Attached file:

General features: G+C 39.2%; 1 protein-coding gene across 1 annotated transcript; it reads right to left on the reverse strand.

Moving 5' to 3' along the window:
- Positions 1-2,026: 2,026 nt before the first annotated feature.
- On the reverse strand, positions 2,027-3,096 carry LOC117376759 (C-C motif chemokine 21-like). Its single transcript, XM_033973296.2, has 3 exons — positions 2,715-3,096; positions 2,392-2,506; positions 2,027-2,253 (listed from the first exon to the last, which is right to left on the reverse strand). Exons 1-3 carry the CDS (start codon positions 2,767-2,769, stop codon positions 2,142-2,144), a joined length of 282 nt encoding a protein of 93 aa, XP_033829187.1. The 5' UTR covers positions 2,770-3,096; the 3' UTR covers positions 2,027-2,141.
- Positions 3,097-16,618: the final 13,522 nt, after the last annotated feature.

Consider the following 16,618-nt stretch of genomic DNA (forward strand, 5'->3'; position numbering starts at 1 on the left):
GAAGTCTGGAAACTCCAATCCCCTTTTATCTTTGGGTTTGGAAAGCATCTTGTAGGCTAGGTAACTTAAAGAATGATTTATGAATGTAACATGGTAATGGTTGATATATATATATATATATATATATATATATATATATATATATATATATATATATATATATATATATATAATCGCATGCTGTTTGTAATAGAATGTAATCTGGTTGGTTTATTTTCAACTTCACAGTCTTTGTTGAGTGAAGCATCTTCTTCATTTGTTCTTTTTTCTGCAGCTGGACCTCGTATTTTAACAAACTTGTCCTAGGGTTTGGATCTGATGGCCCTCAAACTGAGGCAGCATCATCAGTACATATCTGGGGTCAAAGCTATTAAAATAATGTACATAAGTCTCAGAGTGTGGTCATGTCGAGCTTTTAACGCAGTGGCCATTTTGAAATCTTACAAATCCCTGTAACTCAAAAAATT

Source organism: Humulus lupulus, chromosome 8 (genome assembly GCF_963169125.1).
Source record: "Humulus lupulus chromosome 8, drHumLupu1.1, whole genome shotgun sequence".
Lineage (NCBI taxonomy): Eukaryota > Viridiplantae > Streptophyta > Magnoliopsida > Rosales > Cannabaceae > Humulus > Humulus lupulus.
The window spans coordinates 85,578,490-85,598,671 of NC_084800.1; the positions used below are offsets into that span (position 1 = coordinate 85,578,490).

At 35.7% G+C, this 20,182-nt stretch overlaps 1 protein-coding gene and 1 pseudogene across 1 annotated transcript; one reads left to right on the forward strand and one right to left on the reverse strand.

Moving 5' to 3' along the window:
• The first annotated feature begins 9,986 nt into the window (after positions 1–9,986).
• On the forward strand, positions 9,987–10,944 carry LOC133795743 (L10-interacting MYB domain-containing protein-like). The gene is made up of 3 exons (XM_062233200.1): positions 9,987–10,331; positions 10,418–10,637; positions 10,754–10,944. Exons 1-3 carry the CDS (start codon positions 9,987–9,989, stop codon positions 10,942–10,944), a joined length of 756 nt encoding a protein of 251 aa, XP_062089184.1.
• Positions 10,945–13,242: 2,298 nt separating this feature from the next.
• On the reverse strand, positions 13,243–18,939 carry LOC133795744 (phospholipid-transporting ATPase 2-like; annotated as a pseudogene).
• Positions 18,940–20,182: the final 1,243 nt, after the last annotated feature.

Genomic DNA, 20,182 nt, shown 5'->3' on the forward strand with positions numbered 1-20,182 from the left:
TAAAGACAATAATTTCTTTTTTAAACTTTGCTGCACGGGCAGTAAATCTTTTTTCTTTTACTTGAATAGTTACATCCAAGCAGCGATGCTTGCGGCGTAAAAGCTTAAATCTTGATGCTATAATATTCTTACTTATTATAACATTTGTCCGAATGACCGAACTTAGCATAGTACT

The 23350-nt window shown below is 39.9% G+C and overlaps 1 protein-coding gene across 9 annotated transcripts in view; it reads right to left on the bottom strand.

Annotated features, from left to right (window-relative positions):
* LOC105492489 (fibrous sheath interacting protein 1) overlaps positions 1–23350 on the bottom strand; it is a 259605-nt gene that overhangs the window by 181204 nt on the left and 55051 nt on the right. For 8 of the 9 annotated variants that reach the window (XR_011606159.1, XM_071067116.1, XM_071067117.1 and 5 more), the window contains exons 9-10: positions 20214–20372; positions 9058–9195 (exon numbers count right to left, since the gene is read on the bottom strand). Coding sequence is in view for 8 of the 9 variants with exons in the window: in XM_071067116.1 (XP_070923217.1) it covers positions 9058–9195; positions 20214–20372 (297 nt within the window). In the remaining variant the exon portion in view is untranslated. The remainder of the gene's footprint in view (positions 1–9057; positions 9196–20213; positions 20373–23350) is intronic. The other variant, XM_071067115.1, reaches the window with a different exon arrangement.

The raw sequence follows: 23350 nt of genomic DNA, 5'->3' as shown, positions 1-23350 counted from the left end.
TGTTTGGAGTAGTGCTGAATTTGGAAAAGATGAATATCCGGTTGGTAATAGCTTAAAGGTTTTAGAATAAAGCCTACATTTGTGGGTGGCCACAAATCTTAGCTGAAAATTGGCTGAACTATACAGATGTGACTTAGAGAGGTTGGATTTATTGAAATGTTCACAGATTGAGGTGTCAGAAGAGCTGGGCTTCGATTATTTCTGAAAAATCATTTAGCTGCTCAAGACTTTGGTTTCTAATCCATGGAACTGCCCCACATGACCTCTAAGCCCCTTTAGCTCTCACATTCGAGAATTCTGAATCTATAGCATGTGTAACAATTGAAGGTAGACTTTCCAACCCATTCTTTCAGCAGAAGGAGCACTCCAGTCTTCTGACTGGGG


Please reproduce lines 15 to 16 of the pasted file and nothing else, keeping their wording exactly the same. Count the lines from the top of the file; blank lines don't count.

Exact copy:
• On the forward strand, positions 9,987–10,944 carry LOC133795743 (L10-interacting MYB domain-containing protein-like). The gene is made up of 3 exons (XM_062233200.1): positions 9,987–10,331; positions 10,418–10,637; positions 10,754–10,944. Exons 1-3 carry the CDS (start codon positions 9,987–9,989, stop codon positions 10,942–10,944), a joined length of 756 nt encoding a protein of 251 aa, XP_062089184.1.
• Positions 10,945–13,242: 2,298 nt separating this feature from the next.